Why do [Evangelicals] thank God for healing a child with (insert non-preventable childhood disease, like leukemia), but don't scold Him for the child getting it in the first place? If God was able to heal an ill child, why allow the child to get ill in the first place?
This question accurately articulates what Evangelicals usually assume: that God is all-powerful, and thus has the ability both to heal a sick person and to prevent injustices, like non-preventable diseases, from happening in the first place. But why not exercise said power in the latter way first, instead of going through the pain and grief of the former scenario? It’s a great question--especially if a person believes that God is all-loving in addition to being all-powerful--and one that actually played a big part in my own departure from the Christian faith.
In theological circles, the issue at hand is known as “theodicy”, which is a fancy word that essentially means (and please forgive the redundancy here) ‘Why is there evil or injustice in a world created and ruled by a supposedly all-loving and all-powerful God?’ Answers to the theodicy issue vary from person to person, from congregation to congregation, and from denomination to denomination. Evangelicals are in a particularly tight spot when it comes to explaining pain and suffering, though, because they, almost by definition, are wholeheartedly committed to the infamous “Omni’s”: God is omniscient, omnipotent, and omni-benevolent. After all, no deity worth worshipping would be less than perfect in any way, right? But this also implies that in the case of, say, childhood leukemia, God somehow has perfect love for the child and the ability to cure the child of her cancer at the same time. If He has perfect love for her and has control of diseases, why did He let her get sick in the first place? It seems that He is, in fact, either not all powerful or not all loving.
Well, let’s talk about what the good Christian proselytizer would say. There’s always the “God works in mysterious ways” answer, which is very widely used, though the exact wording might change. This matches well with the general Evangelical sentiment that human minds are weak and frail as a result of both being sinful and also simply being mortal. When one is indoctrinated in that way, one begins to lose faith in one’s inherent logic/gut and begins to lean on the teachings of the church even when those teachings don’t make sense. After all, the preacher seems so confident--so full of the Spirit--doesn’t he? So, if he says that we can trust God knows what God is doing even when children get very very sick, I guess that’s what we’ll have to do. It’s intended to be a comfort, of a sort (granted, a very thin and perilous sort).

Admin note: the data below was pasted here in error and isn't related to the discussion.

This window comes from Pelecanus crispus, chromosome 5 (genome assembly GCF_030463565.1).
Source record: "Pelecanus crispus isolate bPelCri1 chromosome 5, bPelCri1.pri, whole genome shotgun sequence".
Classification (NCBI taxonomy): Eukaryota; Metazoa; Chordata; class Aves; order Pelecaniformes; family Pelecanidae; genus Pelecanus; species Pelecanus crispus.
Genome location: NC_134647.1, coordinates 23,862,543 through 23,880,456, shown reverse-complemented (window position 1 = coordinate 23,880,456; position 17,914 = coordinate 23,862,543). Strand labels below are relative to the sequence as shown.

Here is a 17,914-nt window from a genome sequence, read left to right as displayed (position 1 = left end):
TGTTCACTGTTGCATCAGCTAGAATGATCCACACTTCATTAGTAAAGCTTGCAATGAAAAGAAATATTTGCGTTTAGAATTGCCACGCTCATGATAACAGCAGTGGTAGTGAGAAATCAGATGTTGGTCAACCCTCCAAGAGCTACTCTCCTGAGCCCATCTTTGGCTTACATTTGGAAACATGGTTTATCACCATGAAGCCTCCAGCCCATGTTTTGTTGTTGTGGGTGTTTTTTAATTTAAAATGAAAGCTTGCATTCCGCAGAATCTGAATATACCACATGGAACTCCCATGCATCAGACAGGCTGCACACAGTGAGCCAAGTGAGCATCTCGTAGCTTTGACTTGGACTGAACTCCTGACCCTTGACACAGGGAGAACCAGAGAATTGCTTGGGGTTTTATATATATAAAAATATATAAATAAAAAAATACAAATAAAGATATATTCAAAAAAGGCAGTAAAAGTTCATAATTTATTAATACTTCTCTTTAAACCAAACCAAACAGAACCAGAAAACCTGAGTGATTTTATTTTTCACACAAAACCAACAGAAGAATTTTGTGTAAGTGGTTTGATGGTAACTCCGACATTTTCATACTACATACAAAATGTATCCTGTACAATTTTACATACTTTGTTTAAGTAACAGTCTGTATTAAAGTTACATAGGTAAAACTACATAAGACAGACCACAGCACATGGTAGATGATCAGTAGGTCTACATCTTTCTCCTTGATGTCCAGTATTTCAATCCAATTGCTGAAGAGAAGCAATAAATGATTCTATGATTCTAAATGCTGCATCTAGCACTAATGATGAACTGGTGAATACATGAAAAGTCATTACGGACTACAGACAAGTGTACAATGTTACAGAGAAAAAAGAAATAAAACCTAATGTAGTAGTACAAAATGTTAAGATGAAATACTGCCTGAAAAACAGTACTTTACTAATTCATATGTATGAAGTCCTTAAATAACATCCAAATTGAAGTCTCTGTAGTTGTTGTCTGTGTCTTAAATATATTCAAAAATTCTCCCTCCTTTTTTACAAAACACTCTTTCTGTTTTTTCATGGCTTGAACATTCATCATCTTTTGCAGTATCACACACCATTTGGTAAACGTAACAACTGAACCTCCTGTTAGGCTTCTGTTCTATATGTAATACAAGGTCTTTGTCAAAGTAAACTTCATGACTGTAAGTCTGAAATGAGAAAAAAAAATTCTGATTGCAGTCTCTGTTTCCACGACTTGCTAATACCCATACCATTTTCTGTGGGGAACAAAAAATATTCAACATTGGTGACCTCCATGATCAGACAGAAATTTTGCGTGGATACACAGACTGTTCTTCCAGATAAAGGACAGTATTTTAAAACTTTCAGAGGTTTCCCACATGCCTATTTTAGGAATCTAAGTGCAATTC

However, for times when the basic “Just Trust Us” response falls flat and a congregant (or stubborn heretic) needs more, the next-step answer from the Evangelical pulpit tends to be--in my experience--that somehow more good comes out of the injustice at hand than would if it had never happened at all. In other words, in the grand scheme of things--grander than we peons can ever hope to comprehend on this side of paradise--it was actually more loving for God to allow the cancer than for Him to prevent it. If that sounds reprehensibly unacceptable to you, you’re a faster study than I was. Then again, I had heard about nothing but God’s perfect love for so long--since I could understand English, really--that it was completely inconceivable for me to question God’s motives, no matter how dire the situation seemed from our Earthly perspective. It wasn’t until recently--like, in the last couple of years--that I realized that any being, human or divine, that withholds aide when someone is helpless or inflicts unnecessary pain on an innocent in order to demonstrate “love” is not loving at all. In fact, that is straight up abuse. In which case, God is not all-loving. Or, maybe God is not all-powerful and therefore isn’t malicious but can’t help but not help. In either case, there is no way He is both. There just isn’t.
But now I’m getting into my personal conclusion. The answer to the actual question at hand is basically what I’ve already said: that they (Evangelicals) have so submitted themselves--logic, conscience, and all--to their concept of God that there is no true questioning; there is only, ultimately, acceptance of the doctrine, and a shaping of “reasoning” to fit those tenets. Occasionally a believer might bring Satan into the mix, blame all the bad stuff on the Dark Lord. Except, this doesn't really answer the question in any new way, because shouldn't God be more powerful than Satan? If the answer to that question is "yes", we're back at square one.
Before I wrap this up, I should say that I’m sure plenty of people in Evangelical denominations do get mad at God for these horrible things. But a person has to do something with that anger, and in this context they are asked to trust, to have faith, to believe that all, in the end, is good. The appropriate response to tragedy in this version of Christianity is always leaning in and letting go; it is never to ultimately conclude that God has done something wrong. The deeper "why" of it is, of course, different for every person. There is a lot of existential rest in supernatural explanations--it's why religion and spirituality have been anthropological givens thus far, I think. I also wish, though, that those who might feel more peace by getting rid of the God belief altogether--and thus making the theodicy issue moot--would feel the confidence and freedom to walk away whenever the time is right.